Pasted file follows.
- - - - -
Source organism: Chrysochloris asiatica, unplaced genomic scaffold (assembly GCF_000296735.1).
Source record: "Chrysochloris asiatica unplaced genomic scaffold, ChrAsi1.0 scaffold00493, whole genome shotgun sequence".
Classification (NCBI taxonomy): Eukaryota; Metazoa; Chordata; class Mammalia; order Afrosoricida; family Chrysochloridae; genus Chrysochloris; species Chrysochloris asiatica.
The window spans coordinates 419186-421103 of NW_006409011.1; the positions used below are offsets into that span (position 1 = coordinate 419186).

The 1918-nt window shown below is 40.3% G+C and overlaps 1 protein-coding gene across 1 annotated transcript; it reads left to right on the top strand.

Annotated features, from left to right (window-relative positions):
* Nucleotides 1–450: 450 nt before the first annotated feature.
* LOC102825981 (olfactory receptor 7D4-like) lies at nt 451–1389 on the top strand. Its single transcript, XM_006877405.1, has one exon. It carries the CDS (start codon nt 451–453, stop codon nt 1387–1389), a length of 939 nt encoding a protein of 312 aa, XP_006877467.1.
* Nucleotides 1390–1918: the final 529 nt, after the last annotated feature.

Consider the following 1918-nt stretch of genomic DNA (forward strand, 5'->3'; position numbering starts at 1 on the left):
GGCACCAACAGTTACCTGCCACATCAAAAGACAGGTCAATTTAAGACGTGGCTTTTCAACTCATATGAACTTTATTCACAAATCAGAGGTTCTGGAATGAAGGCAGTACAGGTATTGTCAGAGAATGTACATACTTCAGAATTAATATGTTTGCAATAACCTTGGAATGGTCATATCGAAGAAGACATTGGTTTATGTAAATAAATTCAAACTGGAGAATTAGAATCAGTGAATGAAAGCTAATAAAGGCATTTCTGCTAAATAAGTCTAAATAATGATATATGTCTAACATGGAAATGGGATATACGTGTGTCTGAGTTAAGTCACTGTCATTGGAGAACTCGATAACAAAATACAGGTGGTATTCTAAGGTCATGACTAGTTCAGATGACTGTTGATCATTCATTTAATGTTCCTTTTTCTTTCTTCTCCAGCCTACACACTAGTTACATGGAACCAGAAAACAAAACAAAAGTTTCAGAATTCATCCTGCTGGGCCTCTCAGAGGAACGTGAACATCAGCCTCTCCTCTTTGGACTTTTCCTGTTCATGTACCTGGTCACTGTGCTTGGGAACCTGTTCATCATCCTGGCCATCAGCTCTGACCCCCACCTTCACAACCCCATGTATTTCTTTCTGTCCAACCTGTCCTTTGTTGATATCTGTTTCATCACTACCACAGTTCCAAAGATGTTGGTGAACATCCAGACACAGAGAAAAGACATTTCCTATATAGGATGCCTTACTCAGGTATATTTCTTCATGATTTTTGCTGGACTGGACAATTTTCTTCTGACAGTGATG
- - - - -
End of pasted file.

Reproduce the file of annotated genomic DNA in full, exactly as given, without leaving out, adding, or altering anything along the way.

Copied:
Source organism: Chrysochloris asiatica, unplaced genomic scaffold (assembly GCF_000296735.1).
Source record: "Chrysochloris asiatica unplaced genomic scaffold, ChrAsi1.0 scaffold00493, whole genome shotgun sequence".
Classification (NCBI taxonomy): Eukaryota; Metazoa; Chordata; class Mammalia; order Afrosoricida; family Chrysochloridae; genus Chrysochloris; species Chrysochloris asiatica.
The window spans coordinates 419186-421103 of NW_006409011.1; the positions used below are offsets into that span (position 1 = coordinate 419186).

The 1918-nt window shown below is 40.3% G+C and overlaps 1 protein-coding gene across 1 annotated transcript; it reads left to right on the top strand.

Annotated features, from left to right (window-relative positions):
* Nucleotides 1–450: 450 nt before the first annotated feature.
* LOC102825981 (olfactory receptor 7D4-like) lies at nt 451–1389 on the top strand. Its single transcript, XM_006877405.1, has one exon. It carries the CDS (start codon nt 451–453, stop codon nt 1387–1389), a length of 939 nt encoding a protein of 312 aa, XP_006877467.1.
* Nucleotides 1390–1918: the final 529 nt, after the last annotated feature.

Consider the following 1918-nt stretch of genomic DNA (forward strand, 5'->3'; position numbering starts at 1 on the left):
GGCACCAACAGTTACCTGCCACATCAAAAGACAGGTCAATTTAAGACGTGGCTTTTCAACTCATATGAACTTTATTCACAAATCAGAGGTTCTGGAATGAAGGCAGTACAGGTATTGTCAGAGAATGTACATACTTCAGAATTAATATGTTTGCAATAACCTTGGAATGGTCATATCGAAGAAGACATTGGTTTATGTAAATAAATTCAAACTGGAGAATTAGAATCAGTGAATGAAAGCTAATAAAGGCATTTCTGCTAAATAAGTCTAAATAATGATATATGTCTAACATGGAAATGGGATATACGTGTGTCTGAGTTAAGTCACTGTCATTGGAGAACTCGATAACAAAATACAGGTGGTATTCTAAGGTCATGACTAGTTCAGATGACTGTTGATCATTCATTTAATGTTCCTTTTTCTTTCTTCTCCAGCCTACACACTAGTTACATGGAACCAGAAAACAAAACAAAAGTTTCAGAATTCATCCTGCTGGGCCTCTCAGAGGAACGTGAACATCAGCCTCTCCTCTTTGGACTTTTCCTGTTCATGTACCTGGTCACTGTGCTTGGGAACCTGTTCATCATCCTGGCCATCAGCTCTGACCCCCACCTTCACAACCCCATGTATTTCTTTCTGTCCAACCTGTCCTTTGTTGATATCTGTTTCATCACTACCACAGTTCCAAAGATGTTGGTGAACATCCAGACACAGAGAAAAGACATTTCCTATATAGGATGCCTTACTCAGGTATATTTCTTCATGATTTTTGCTGGACTGGACAATTTTCTTCTGACAGTGATG